Yankee rivalry? Well, not really
By MARC TOPKIN, Times Staff Writer
© St. Petersburg Times
published July 26, 2002
BOSTON -- The crowds, relatively speaking, will be big and loud. So, too, will the owners.
Yankees-Rays get-togethers, like the three-game set starting tonight at Tropicana Field, may have the look, feel and, depending on the number of rude New Yorkers in the stands, sound of a rivalry, but it really isn't a rivalry.
Not according to Rays manager Hal McRae, anyway.
"The ingredients for a rivalry are not in place," McRae said.
Atop the list, McRae said, is the need for somewhat equal competition between the teams. The Yankees have won 46 of 64 games with the Rays.
"The expectations for the fans have to be about 50-50," McRae said. "I don't think the expectations are 50-50 when we play them."
Along with that, McRae said, you need fierce competition, a dislike for each other and some "rock 'em, sock 'em kind of baseball."
"That's what creates a rivalry, when it's going to be hard-fought, a nobody-knows-who's-going-to-win type thing, and you have a history of that," McRae said. "And when you've had a few fights and choice words and don't really like each other, that creates a rivalry. Or stars battling, like (Ted) Williams and (Joe) DiMaggio. They've got some stars and we've got some stars and who's going to outperform who and who's better than who. I think that's how rivalries are formed."
For Rays fans, a matchup with the Yankees, and their contingent of Tampa-based fans who suddenly appear, may be as close as it gets. Crowds in excess of 20,000 are expected tonight and Sunday, and the Rays could draw 30,000 Saturday with the opening of the upper desk (where reserved tickets are $10).
Even a mixed crowd will be enjoyable, McRae said.
"All players like to play before crowds," McRae said. "We're in the entertainment industry and it's tough to feel like you're entertaining when there's nobody there. So the bigger the crowd, the more excitement there is in the building."
TAKING A SWING: Greg Vaughn, out since June 22 with a bruised right shoulder, is hoping to return in the next two weeks. The outfielder took batting practice on the field Thursday for the first time since the injury and was encouraged. "It was a very positive day," trainer Jamie Reed said.
JUDGMENT DAY: An MLB spokesman said there will be a decision today on whether to suspend closer Esteban Yan for hitting Boston's Manny Ramirez with a pitch July 18.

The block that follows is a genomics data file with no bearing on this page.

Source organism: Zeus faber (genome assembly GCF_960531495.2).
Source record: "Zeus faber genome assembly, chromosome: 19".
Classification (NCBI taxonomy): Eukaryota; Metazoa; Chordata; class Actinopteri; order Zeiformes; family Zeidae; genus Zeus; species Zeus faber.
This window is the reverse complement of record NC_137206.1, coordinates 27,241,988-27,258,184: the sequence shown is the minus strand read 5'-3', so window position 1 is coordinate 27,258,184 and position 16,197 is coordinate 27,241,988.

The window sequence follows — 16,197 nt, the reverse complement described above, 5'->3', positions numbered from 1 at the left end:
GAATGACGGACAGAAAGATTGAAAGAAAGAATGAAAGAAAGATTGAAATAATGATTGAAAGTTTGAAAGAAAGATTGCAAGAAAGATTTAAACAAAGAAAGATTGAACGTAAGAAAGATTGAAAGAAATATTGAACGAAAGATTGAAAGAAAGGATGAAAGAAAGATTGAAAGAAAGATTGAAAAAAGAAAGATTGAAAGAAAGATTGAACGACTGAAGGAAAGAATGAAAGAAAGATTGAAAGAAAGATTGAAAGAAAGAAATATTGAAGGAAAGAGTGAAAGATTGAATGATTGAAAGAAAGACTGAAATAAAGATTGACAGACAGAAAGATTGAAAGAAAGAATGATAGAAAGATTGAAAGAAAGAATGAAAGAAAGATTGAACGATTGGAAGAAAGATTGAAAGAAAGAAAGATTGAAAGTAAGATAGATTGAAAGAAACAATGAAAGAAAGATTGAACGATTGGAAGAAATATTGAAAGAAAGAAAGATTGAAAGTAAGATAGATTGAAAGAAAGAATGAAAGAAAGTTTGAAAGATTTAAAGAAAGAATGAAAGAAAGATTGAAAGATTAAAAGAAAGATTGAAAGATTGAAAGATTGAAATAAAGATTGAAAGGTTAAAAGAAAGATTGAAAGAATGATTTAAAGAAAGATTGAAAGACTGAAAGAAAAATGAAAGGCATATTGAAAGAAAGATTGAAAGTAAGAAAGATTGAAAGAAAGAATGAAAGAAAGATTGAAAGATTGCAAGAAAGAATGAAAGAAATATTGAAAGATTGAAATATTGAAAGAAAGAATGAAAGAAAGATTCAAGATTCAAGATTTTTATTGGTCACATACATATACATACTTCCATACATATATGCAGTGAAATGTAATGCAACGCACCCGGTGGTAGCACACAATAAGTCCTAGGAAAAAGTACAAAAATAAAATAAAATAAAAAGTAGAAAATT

Yan said it was unintentional and he shouldn't be suspended. Told that MLB vice president Bob Watson was reviewing tape of the game, Yan said, "Tell him he doesn't need to watch tape, just call me."
BIG RELIEF: McRae was pleased to get out of Boston with his bullpen in shape for the weekend: "That's almost a miracle after playing a doubleheader, giving up 22 runs and a starter (Joe Kennedy on Wednesday) going four innings."
TAKE THAT: The Rays said they didn't have any problem with Pedro Martinez hitting Ben Grieve with a pitch the inning after Luis De Los Santos threw up and in at Boston's Brian Daubach. "In my opinion they took care of it professionally and it was over," Rays catcher John Flaherty said.
MINOR MATTERS: Catcher Pete LaForest, who led the Double-A Southern League with 17 home runs, was promoted to Triple-A Durham. Yamid Haad was released. ... Jason Pridie, the second-round pick in the June draft, extended his hitting streak at Princeton (W.Va.) to 20 games, matching Carl Crawford for third-longest in organizational history, before going 0-for-3 Thursday night.
MISCELLANY: Second baseman Brent Abernathy, in a 3-for-48 slump, is scheduled to return to the Rays lineup tonight. ... Today is the last day to buy tickets for Sunday's fourth annual Dine with the Devil Rays event, which is sponsored by the Rays wives and benefits the Florida chapter of the ALS Foundation. Tickets are $125; call (813) 874-2122. ... The Rays were shut out for the 12th time, matching Kansas City for the major-league high.
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